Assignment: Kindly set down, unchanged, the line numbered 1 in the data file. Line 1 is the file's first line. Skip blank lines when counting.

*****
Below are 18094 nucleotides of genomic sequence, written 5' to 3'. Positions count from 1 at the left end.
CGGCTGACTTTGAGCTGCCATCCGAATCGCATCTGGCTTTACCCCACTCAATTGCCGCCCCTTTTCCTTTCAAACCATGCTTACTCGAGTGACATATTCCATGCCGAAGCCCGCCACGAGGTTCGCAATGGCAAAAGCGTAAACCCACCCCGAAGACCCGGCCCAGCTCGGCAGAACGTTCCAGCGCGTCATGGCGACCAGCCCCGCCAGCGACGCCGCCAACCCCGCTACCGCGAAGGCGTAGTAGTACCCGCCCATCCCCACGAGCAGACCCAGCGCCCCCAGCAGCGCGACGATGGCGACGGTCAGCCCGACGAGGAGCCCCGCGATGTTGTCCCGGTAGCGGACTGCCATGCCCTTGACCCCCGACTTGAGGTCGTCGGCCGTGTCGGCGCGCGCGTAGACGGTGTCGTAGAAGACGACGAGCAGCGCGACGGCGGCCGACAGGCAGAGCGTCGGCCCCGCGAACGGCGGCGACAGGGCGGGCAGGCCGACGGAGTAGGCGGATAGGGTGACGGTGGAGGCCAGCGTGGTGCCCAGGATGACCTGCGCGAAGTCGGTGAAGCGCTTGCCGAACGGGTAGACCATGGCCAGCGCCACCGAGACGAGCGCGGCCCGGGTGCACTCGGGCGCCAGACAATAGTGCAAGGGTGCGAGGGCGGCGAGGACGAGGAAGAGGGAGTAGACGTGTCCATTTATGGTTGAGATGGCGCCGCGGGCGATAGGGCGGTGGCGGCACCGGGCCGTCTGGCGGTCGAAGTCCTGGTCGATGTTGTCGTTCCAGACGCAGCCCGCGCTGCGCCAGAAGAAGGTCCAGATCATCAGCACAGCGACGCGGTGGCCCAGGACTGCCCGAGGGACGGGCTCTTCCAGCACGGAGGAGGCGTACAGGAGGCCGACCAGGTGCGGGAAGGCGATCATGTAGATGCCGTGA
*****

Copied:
Below are 18094 nucleotides of genomic sequence, written 5' to 3'. Positions count from 1 at the left end.